Wilson is gone but the best starting pitcher remains on market
Now that C.J. Wilson has signed a five-year, $77.5 million contract with the Angels, the way is clear for the best free-agent starting pitcher to get paid.
Doesn't sound right? Consider that there's a pitcher available who is three years younger than Wilson, but has been a starting pitcher for three years longer than the lefty. He's a pitcher whose fastball sits at 94-95 mph, against the 91 that Wilson throws. This pitcher has made at least 30 starts in five straight seasons, posted a strikeout-to-walk ratio better than 2:1 the last four, and has improved his pitch efficiency dramatically over the last three seasons.
Without taking anything away from Wilson, who put together two strong seasons as a starter before getting paid, the best buy on this market is Edwin Jackson. Although he didn't have the launch season that Wilson had -- Jackson had a 3.79 ERA in 31 starts and one relief appearance for the White Sox and Cardinals -- he has the skill set, the track record and the youth that make him a more projectable starter over the next five years. Jackson, who helped the Cardinals come back to win the NL wild card and won a key game in the Division Series before stumbling in the last two rounds of the postseason, has almost no buzz around him, none at all relative to what the two left-handers who signed in the past two days, Wilson and Mark Buehrle, have generated.
The reasons for this have little to do with the true values of the pitchers. Baseball's ongoing love for left-handers is part of it; despite studies that show there to be no advantage to having starters who throw with a particular hand, the game has always had a special place for southpaws. Given two pitchers of equal ability or performance level, the lefty will generate more excitement and more interest. Jackson is the best righty on the market, not all that much different from Wilson and Buehrle on value, but less desirable nonetheless.
Jackson also gets forgotten in part because that durability isn't immediately obvious when looking at his stats, because he's been traded in each of the last two seasons. It's a small thing, but you have to pay attention, looking past the fragments of seasons to see that he's averaged 32 starts and 205 innings the past two years, while pitching for three teams in that time. There's also the problem, even in 2011, of using "wins" to evaluate a pitcher. Jackson has been credited with just 22 the past two seasons, while Wilson has 31. Wilson has gotten 6.7 runs per nine innings, while Jackson has had 5.9. Wilson has also pitched in front of better bullpens than has Jackson.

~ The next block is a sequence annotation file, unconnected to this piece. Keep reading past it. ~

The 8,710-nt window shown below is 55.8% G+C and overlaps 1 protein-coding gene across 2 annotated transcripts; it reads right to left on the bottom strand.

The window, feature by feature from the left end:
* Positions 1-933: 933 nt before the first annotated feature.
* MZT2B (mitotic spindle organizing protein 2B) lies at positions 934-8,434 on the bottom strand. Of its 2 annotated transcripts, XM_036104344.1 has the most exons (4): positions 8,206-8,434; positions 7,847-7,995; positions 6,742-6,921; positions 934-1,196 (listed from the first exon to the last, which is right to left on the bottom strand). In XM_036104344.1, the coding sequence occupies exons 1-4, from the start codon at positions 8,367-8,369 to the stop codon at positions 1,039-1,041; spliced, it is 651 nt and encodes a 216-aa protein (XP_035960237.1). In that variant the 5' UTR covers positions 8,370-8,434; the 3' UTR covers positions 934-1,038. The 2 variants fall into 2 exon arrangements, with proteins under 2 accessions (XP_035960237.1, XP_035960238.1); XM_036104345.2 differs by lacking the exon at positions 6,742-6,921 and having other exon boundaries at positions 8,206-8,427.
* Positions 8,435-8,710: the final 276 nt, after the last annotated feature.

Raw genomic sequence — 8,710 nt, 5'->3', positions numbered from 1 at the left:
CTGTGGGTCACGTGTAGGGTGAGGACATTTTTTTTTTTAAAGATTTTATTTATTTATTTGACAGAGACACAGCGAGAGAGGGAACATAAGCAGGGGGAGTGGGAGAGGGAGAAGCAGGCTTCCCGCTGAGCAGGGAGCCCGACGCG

Jackson's performance record holds up well against anyone. Rushed to the majors at 19 by the Dodgers, Jackson didn't establish himself in the majors until 23, when the Rays committed to him during their last poor season, 2007, and got a 5.76 ERA over 161 innings pitched. Jackson took a step forward in '08, lowering his walk rate by about 10 percent and working deeper into games. He improved dramatically after being traded to the White Sox in July of 2010. Working under Don Cooper, Jackson walked just 16 men in 11 starts down the stretch, and followed that by walking 37 in 19 starts prior to being traded again, this time to the Cardinals.
The lessons held when Jackson moved to St. Louis. Over the past three years, Jackson has walked just 7.5 percent of the men he's faced, while striking out 18.5 percent. (All numbers adjusted for intentional walks.) Wilson, by comparison, walked 10.6 percent of his batters faced while striking out 21.3 percent. Jackson isn't perceived as a groundball pitcher, but he matched Wilson's rate in 2010 (49 percent) and wasn't far behind him in 2011 (49 percent to 44 percent).
The key difference between Jackson and Wilson is Jackson's five-year record of taking the ball. He's made 158 starts since joining the Rays' rotation in 2007. Wilson has made 73 starts in his career -- 67 of those the last two seasons. Now, you can spin that a number of ways, but keep in mind that the worst free-agent signings happen when a team signs a player to a contract for more years than a player has ever been worth the money. Think about the Yankees signing Jaret Wright to a three-year deal or Carl Pavano to a four-year contract. Consider the Angels themselves handing a five-year contract to Gary Matthews. Wilson has two years as an effective major league starting pitcher under his belt, and this signing argues that he will more than double that output. We know that Jackson can hold up under a starter's workload, and when laying out the kind of money a free-agent pitcher demands, that certainty has enormous value.
If Wilson has outpitched Jackson over the past two seasons, it hasn't been by very much, and that gap has been exaggerated by factors outside the control of the two. Look past two years of stat lines, and you see that Jackson has significant additional edges in youth, velocity and established durability that make him a more attractive free agent option. The team that takes advantage of the gap in perceived value between the two and gets Jackson for 80 percent of what Wilson signed for will be taking a big step towards success in 2012 and beyond.